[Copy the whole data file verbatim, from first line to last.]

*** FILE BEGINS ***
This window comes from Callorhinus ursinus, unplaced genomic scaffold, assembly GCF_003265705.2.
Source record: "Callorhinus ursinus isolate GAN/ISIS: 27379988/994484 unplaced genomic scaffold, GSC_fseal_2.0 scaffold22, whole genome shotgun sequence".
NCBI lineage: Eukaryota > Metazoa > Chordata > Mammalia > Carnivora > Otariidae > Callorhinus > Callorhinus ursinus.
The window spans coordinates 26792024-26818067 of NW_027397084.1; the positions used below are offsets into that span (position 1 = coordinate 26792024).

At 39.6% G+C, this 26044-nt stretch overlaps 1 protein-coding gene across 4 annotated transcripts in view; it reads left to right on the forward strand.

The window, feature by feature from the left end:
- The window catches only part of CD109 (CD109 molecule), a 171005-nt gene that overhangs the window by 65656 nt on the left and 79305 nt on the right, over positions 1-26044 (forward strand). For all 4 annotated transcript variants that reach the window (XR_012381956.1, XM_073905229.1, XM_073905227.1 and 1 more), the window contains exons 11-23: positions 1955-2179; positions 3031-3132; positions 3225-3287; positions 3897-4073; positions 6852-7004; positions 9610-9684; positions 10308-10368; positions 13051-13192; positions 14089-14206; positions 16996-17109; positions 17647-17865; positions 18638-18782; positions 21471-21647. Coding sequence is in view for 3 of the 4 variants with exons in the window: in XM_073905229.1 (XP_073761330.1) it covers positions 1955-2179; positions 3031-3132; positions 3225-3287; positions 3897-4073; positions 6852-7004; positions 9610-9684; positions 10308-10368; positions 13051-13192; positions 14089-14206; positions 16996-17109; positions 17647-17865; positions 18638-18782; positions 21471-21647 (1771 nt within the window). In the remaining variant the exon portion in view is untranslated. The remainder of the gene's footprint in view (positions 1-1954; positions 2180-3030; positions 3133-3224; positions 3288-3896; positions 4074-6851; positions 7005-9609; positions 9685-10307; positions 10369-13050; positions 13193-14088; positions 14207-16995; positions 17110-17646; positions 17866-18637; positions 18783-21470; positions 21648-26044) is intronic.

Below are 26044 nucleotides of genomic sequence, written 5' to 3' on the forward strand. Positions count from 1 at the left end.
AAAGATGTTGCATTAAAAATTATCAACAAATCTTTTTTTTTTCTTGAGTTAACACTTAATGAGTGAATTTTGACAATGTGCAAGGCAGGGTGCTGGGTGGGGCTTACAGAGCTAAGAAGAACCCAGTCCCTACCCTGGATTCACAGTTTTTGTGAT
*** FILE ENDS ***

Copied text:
This window comes from Callorhinus ursinus, unplaced genomic scaffold, assembly GCF_003265705.2.
Source record: "Callorhinus ursinus isolate GAN/ISIS: 27379988/994484 unplaced genomic scaffold, GSC_fseal_2.0 scaffold22, whole genome shotgun sequence".
NCBI lineage: Eukaryota > Metazoa > Chordata > Mammalia > Carnivora > Otariidae > Callorhinus > Callorhinus ursinus.
The window spans coordinates 26792024-26818067 of NW_027397084.1; the positions used below are offsets into that span (position 1 = coordinate 26792024).

At 39.6% G+C, this 26044-nt stretch overlaps 1 protein-coding gene across 4 annotated transcripts in view; it reads left to right on the forward strand.

The window, feature by feature from the left end:
- The window catches only part of CD109 (CD109 molecule), a 171005-nt gene that overhangs the window by 65656 nt on the left and 79305 nt on the right, over positions 1-26044 (forward strand). For all 4 annotated transcript variants that reach the window (XR_012381956.1, XM_073905229.1, XM_073905227.1 and 1 more), the window contains exons 11-23: positions 1955-2179; positions 3031-3132; positions 3225-3287; positions 3897-4073; positions 6852-7004; positions 9610-9684; positions 10308-10368; positions 13051-13192; positions 14089-14206; positions 16996-17109; positions 17647-17865; positions 18638-18782; positions 21471-21647. Coding sequence is in view for 3 of the 4 variants with exons in the window: in XM_073905229.1 (XP_073761330.1) it covers positions 1955-2179; positions 3031-3132; positions 3225-3287; positions 3897-4073; positions 6852-7004; positions 9610-9684; positions 10308-10368; positions 13051-13192; positions 14089-14206; positions 16996-17109; positions 17647-17865; positions 18638-18782; positions 21471-21647 (1771 nt within the window). In the remaining variant the exon portion in view is untranslated. The remainder of the gene's footprint in view (positions 1-1954; positions 2180-3030; positions 3133-3224; positions 3288-3896; positions 4074-6851; positions 7005-9609; positions 9685-10307; positions 10369-13050; positions 13193-14088; positions 14207-16995; positions 17110-17646; positions 17866-18637; positions 18783-21470; positions 21648-26044) is intronic.

Below are 26044 nucleotides of genomic sequence, written 5' to 3' on the forward strand. Positions count from 1 at the left end.
AAAGATGTTGCATTAAAAATTATCAACAAATCTTTTTTTTTTCTTGAGTTAACACTTAATGAGTGAATTTTGACAATGTGCAAGGCAGGGTGCTGGGTGGGGCTTACAGAGCTAAGAAGAACCCAGTCCCTACCCTGGATTCACAGTTTTTGTGAT